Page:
Halal slaughter is not humane – according to the RSPCA – yet virtually all our livestock (bar pork) is now Halal slaughtered.
Groups such as the RSPCA believe that the most humane way to slaughter livestock is to use irreversible stunning (which renders the animal dead) before slitting its throat.
However in a concession to Muslims, most Australian abattoirs use a reversible stunning method, which means the animal is still alive, but unconscious, when its throat is cut. The reason for this is that halal slaughter requires the animal to be alive when its throat is slit.
As AFIC testified to the 2015 Senate inquiry into third-party certification of food, “Our concern is mainly: is this stunning reversible? If the animal were left alone for a minute or two, would the animal regain consciousness? If that is the case, then we have no problem with the stunning.”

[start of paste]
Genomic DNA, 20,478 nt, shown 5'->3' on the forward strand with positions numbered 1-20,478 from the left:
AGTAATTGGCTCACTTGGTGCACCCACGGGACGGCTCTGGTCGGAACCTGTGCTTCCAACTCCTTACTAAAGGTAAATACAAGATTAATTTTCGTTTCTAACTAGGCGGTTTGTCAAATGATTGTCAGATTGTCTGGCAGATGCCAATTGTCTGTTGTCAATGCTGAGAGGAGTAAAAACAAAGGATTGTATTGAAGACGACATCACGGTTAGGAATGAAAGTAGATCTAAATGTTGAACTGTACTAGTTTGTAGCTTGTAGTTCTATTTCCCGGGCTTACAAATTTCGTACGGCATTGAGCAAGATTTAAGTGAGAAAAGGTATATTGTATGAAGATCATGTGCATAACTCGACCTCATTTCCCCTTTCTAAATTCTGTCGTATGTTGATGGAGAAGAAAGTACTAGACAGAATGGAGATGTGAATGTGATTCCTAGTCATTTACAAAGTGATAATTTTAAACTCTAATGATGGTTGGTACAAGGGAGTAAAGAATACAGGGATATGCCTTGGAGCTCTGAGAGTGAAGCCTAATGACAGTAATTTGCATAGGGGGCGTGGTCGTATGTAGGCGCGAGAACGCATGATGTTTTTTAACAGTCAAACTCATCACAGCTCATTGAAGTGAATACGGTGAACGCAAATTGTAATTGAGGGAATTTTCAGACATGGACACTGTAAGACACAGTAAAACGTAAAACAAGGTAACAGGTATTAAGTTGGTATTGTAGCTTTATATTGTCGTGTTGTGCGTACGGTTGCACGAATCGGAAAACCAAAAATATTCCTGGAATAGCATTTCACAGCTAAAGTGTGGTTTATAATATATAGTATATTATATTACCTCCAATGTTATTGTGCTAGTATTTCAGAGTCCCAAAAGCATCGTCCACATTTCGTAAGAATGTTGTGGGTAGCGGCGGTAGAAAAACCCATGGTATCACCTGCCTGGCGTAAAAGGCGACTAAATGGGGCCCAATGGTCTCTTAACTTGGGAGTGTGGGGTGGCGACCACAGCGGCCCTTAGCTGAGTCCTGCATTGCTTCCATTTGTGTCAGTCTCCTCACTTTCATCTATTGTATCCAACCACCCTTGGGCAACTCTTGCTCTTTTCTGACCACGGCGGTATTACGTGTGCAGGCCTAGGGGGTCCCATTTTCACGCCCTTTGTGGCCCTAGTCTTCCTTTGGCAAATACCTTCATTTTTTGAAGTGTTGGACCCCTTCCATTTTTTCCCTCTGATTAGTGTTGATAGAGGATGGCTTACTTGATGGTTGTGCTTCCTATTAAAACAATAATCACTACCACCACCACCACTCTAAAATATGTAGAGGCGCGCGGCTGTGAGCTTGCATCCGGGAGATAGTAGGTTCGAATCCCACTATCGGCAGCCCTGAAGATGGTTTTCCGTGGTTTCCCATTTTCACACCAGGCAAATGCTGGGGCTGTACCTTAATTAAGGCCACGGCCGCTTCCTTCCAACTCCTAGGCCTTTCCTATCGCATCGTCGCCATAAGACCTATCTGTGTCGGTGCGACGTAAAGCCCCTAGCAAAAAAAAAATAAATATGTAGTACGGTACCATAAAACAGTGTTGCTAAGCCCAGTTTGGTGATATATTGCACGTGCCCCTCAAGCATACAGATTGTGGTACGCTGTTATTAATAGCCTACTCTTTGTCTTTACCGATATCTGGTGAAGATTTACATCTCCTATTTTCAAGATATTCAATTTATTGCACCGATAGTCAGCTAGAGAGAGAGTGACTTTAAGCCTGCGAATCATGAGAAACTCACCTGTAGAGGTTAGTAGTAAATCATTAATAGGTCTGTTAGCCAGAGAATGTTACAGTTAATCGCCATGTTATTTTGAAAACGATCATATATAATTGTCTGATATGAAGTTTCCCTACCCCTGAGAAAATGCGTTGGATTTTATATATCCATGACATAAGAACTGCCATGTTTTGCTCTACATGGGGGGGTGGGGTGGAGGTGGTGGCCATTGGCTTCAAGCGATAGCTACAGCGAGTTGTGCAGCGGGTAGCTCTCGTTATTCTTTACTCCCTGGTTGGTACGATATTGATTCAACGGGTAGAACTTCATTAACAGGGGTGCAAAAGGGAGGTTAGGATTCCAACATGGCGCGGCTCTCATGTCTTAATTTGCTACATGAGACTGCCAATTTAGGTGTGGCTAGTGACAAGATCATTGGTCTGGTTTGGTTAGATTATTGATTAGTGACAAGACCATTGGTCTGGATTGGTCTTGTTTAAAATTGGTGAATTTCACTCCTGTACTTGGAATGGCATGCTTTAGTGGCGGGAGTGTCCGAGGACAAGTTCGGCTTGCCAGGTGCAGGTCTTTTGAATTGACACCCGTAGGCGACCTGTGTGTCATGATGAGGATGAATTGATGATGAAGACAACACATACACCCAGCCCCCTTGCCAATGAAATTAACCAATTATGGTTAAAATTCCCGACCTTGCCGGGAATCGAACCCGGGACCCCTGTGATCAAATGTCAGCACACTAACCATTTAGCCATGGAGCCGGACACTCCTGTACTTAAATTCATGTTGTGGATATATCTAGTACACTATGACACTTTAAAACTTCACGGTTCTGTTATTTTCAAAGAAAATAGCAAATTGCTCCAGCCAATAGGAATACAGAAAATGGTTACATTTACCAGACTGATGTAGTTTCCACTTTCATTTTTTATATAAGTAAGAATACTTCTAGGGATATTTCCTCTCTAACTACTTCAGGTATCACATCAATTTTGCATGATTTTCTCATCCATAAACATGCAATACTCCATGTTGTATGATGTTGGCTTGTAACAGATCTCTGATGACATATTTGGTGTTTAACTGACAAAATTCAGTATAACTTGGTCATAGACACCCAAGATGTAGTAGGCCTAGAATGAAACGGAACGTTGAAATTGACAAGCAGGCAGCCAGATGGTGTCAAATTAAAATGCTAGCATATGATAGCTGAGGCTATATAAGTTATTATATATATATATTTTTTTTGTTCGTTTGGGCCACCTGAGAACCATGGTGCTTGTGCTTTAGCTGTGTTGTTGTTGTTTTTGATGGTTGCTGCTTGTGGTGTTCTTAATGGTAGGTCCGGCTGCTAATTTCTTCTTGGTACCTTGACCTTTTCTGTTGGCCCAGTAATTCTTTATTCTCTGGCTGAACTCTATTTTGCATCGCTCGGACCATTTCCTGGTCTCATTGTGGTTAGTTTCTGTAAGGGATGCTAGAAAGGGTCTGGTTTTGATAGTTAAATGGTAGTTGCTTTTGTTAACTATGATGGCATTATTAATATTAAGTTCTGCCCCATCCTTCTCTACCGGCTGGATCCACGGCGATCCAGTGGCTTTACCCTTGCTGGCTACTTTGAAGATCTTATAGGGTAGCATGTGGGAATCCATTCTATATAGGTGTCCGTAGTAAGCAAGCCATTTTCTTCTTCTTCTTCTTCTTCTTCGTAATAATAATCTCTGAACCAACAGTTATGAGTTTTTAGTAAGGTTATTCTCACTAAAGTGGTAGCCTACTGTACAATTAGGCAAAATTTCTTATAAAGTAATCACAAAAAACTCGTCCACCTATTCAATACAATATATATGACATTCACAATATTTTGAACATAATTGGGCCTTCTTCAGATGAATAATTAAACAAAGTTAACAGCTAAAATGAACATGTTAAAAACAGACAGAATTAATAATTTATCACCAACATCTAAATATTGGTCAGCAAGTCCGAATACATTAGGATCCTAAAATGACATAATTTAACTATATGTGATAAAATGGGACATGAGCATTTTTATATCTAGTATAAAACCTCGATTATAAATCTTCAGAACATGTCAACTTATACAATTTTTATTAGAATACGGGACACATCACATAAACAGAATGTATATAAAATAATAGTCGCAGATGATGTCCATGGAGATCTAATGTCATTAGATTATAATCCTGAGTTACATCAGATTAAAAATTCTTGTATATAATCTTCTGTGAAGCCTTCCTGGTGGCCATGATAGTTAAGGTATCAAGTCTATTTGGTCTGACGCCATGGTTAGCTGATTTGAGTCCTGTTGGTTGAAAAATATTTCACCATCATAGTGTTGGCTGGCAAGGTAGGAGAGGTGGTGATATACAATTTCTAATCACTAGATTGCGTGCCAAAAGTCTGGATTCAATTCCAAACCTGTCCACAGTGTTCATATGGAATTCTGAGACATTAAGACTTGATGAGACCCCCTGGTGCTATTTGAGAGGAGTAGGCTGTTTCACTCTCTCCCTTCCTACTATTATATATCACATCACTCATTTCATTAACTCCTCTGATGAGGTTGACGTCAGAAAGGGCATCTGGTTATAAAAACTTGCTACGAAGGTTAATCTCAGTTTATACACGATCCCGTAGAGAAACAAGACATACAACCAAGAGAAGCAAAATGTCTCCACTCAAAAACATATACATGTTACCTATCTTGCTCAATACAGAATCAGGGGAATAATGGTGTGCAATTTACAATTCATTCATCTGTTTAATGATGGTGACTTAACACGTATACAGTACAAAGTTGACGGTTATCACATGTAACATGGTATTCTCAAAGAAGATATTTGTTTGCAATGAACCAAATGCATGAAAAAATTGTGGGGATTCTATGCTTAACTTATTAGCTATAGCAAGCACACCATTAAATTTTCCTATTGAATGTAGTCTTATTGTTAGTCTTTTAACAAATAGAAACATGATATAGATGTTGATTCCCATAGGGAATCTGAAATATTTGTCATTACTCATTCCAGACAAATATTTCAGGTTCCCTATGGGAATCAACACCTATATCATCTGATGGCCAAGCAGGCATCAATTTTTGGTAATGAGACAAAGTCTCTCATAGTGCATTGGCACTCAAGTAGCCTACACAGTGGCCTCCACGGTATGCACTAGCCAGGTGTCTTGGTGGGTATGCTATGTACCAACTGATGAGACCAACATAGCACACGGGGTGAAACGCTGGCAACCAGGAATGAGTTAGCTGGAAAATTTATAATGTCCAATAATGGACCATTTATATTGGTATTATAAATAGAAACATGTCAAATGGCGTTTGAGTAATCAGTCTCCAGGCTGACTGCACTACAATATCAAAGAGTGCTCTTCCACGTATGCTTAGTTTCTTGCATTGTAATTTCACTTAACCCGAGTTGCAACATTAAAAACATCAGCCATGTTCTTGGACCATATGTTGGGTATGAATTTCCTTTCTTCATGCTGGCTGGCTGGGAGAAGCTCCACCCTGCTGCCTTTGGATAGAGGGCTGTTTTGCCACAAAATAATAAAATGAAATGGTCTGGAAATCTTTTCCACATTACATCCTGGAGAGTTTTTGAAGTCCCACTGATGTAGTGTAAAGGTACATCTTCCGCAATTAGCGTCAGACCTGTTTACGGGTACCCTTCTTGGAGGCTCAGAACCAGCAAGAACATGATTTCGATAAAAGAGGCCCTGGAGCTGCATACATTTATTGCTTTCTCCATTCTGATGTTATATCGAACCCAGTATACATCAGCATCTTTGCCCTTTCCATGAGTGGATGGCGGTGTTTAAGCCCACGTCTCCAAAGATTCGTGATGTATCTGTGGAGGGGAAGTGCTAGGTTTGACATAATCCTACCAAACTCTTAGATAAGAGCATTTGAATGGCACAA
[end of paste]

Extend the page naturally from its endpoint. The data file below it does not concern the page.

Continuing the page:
Two types of Halal slaughter in Australia – both are inhumane
The traditional form of Halal slaughter involves no pre-stunning and therefore it is particularly inhumane. Sadly this is commonly practised in Islamic countries. However, in what appears to be a compromise by the Islamic community, another style of Halal slaughter predominates in Australia – reversible stunning. But this too is problematic.
Reversible stunning – some animals wake up when their throat is slit
Whilst it seems that most reversible stunning does render the animal unconscious, AFIC have unwittingly highlighted the very problem with this procedure. That is, it is possible that the animal may regain consciousness. Indeed, whilst I’m not aware of the exact numbers, there are reports that some animals do regain consciousness whilst their throats are being slit.
RSPCA favour irreversible stunning
In fact on the RSPCA website they make this statement, “The time to regain consciousness following a reversible stun may vary depending on the intensity of the stun. At Australian abattoirs, the aim is to ensure that reversible stunning is done in a way that the depth of unconsciousness is sufficient to allow for the animal to bleed out and die before there is a chance of regaining consciousness. Although reversible stunning is far better from an animal welfare perspective than no stunning at all, irreversible stunning is more effective in inducing unconsciousness than reversible stunning and is therefore the preferred method.”